I like breathing. I like breathing automatically. One shouldn’t have to think about breathing. I was thinking about breathing a lot. Now here’s a funny thing. Thinking about breathing is scary. When you are scared you tense up. Tensing up restricts your airway. One grows scared. There is no controlling this. Nothing works. Hence the visit to urgent care.

My mind kept thinking about the infirmity of Paul. He preaches to the Galatians with a bodily ailment so bad that he expected to be loathed and despised. The condition of his eyes was such that, “if possible, you would have plucked out your eyes and given them to me.” Bodily brokenness opens the door to spiritual healing---for ourselves and for others.

Victor Frankl argued that “Life is a pursuit of meaning itself, and that search for meaning provides the basis for a person's motivation. Pain then, if one could have faith in something greater than himself, might be a path to experiencing a meaning beyond the false gratification of personal comfort.”

The cold has passed and I breathe easily now. On the next wind or round the next bend will come another trial that takes breath away. The challenge is to be at peace in my weakness. My little box, my little trial, is pushing me beyond personal comfort and into the life of others and the fullness of God.

Picture from the bus at Grilled Cheese Grill

Wednesday, March 09, 2011

Cibachrome Sand Storm

There was no mistaking the plumes’ trajectory. Drive through it I must to make it home. I drove right into it. Whiteout conditions---they should have closed the road. I turn on the headlights to make myself visible. Hopeless, really, as I can not see road nor auto ahead. Wind whips the sand across the highway.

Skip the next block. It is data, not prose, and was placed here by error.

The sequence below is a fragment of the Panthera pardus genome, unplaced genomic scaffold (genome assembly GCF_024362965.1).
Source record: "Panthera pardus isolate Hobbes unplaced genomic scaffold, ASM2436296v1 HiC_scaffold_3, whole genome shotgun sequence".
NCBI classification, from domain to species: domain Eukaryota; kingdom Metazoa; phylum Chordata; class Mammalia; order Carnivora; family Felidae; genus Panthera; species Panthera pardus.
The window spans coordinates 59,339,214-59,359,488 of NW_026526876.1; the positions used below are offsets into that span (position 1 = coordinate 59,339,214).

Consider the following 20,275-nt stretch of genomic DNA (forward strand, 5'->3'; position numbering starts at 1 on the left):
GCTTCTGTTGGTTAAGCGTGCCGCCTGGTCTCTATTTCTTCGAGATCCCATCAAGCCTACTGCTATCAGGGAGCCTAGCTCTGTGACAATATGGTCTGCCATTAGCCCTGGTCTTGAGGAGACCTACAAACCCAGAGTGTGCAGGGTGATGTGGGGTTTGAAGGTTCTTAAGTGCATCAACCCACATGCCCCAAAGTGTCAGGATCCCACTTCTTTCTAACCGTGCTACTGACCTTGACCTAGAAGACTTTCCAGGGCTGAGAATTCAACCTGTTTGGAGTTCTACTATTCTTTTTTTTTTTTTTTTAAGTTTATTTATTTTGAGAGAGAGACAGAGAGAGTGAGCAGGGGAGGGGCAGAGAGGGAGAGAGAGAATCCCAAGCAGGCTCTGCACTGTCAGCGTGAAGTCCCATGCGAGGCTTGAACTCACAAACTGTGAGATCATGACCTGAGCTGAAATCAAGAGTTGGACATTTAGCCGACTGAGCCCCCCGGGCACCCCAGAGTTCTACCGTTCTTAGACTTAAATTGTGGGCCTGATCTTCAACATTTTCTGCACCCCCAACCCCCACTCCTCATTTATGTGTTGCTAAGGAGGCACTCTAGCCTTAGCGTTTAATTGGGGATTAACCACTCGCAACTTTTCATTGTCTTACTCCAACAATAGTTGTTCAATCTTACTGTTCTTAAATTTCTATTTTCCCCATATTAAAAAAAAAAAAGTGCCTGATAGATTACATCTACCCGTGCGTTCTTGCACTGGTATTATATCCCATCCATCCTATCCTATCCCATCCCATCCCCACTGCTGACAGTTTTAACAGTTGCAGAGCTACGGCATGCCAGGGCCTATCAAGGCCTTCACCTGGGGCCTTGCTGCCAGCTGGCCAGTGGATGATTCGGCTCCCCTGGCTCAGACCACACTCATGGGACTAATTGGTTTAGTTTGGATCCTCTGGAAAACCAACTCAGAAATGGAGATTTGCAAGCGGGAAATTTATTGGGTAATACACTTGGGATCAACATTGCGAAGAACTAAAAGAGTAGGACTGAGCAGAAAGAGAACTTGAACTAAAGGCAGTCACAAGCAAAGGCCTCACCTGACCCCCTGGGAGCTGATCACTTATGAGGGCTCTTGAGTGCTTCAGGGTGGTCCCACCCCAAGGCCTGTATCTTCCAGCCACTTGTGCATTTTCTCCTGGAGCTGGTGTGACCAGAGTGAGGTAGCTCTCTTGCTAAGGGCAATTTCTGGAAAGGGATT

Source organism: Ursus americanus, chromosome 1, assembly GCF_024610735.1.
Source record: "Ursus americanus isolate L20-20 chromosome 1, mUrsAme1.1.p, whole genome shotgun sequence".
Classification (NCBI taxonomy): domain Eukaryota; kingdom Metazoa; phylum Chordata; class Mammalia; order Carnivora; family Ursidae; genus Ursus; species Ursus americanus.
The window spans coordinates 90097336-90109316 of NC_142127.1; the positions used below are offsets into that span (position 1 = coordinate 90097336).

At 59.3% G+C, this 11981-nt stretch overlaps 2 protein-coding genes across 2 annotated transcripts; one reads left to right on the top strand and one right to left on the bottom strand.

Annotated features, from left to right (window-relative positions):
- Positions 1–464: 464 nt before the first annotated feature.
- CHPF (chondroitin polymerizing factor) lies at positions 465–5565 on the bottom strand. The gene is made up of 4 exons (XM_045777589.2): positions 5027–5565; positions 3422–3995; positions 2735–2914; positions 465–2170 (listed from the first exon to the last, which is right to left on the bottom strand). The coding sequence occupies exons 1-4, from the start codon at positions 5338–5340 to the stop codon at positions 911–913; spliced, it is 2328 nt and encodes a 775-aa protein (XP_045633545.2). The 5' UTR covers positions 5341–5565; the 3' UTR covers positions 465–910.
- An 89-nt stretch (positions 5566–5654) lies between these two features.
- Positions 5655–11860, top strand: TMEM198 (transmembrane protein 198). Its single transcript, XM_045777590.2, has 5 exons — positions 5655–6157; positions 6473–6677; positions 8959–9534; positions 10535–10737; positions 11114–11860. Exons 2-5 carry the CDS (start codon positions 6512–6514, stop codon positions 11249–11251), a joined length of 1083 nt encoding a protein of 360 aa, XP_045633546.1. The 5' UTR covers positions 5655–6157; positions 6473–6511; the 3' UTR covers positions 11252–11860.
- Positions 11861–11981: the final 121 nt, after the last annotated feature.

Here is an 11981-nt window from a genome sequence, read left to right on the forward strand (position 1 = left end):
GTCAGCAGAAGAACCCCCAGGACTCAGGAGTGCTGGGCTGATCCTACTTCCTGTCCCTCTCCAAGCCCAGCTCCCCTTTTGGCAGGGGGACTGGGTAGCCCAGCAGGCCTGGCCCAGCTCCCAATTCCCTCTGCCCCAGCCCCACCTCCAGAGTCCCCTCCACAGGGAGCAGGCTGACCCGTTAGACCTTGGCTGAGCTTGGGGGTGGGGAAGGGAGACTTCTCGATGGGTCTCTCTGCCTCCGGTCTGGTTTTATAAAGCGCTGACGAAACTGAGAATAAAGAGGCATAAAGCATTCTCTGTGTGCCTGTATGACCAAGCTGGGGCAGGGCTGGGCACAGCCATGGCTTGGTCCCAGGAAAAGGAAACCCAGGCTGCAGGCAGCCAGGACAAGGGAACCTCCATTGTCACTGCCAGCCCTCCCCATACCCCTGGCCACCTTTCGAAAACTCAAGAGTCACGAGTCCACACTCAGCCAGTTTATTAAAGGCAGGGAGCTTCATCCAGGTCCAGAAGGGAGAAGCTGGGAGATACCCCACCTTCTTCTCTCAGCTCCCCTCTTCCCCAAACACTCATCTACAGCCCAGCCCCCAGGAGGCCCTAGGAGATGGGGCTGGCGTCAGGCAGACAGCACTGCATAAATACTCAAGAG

The patrol car races by, colored lights bright and crystal clear; blue, red, deep colors stand out against the white cloud surrounding it. Vehicles crawl near the edge of the road afraid to go to fast, courage lacking, angst ridden they avoid the center of the lane. There it is! End of the rainbow for the cop car, no pot of gold only shattered chrome. A handful of cars spread like jacks in the other lane.

They line the side of the road like fans at a sporting event---but these are the players. One hunched over, one walking and covering mouth and face with cloth, one running- head and neck protected with shirt worn Lawrence of Arabia style. In my minds eye I see a Mideast village, the townsfolk covered, pelted by stone. Now I see them out my car window: crimson red, solid green, white tee-shirts; Cibachrome colors against a wind that whitewashes all else.

Still the wind pelts our players. They stagger in sand, averting the dust as they move toward the sound of the sirens. With wind gusts of up to seventy-two miles per hour clean up will not be easy.

The vehicles continue their crawl past the wreckage. Looking out my side-window I nearly plow into the car ahead of me. Dust and debris make normal speed unwise.
We clear the site and head on home.

Cibachrome prints are marked by stunning sharpness, intense color and clean whites. Plush reds and solid blacks leave no room for grey area and shadow. Dust may blow into our lives violently or we may invite it in. Bold colors and honorable hues are a direct result of choices we make minute by minute…solid cibachrome color or dust in the wind.